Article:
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A common infection this - the ransom comes in the form of software designed to hold critical information hostage through encryption unless a fee is paid out to criminals. Once the payment is made, the malware restores the files.
One which we've seen quite a bit of locally is the ukash - chshire police ransomware - asking victims to pay £100 supposedly to avoid prosecution - a total hoax.
The latest piece of notable ransomware was Cryptolocker, which demanded $300 to unlock files. However, the concept is not a recent one.
In April 2012, two ransomware variants were discovered by TrendMicro, F-Secure, and Dr Web, which demanded €50 to unlock files.
Earlier than that, in 2009, CA (now CA Technologies) discovered more ransomware that held files hostage for $100. The LoroBot malware claimed to use 256-bit AES encryption, but the files were actually encrypted using an XOR cipher, allowing CA's researchers to create a tool for victims to restore their files.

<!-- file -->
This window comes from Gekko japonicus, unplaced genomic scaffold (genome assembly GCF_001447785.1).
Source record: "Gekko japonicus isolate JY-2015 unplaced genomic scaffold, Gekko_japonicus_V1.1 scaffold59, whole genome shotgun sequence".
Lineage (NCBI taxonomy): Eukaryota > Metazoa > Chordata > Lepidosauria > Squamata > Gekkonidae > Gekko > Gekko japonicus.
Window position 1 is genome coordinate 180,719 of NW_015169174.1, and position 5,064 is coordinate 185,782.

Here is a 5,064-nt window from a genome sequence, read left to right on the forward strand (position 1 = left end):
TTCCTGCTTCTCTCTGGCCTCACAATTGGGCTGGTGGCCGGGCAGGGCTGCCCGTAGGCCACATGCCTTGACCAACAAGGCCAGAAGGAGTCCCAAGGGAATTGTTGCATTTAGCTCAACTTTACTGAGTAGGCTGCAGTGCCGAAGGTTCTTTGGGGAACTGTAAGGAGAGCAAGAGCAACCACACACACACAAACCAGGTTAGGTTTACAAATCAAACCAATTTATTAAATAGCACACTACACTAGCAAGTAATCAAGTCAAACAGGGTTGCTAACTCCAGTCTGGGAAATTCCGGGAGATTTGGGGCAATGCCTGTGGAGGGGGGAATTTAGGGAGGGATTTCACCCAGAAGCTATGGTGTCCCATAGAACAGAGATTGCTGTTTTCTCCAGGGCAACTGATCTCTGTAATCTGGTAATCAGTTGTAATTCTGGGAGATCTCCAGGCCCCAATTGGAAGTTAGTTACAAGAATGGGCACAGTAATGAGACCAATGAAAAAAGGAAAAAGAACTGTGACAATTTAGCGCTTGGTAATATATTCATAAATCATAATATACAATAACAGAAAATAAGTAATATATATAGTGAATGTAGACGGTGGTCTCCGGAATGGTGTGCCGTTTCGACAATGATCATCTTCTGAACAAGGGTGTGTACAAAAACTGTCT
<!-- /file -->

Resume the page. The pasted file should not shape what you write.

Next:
Unfortunately, not all ransomware is created with backdoors or weak encryption, and the fact that the criminals do often keep their word and release the files held hostage presents security researchers with an ethical dilemma.
In some cases, the infrastructure used to spread the ransomware is the same as that used to retrieve paid-for keys. Researchers intervening with the intention of stopping the spread of ransomware can, inadvertently, be responsible for ensuring that victims can never decrypt their information.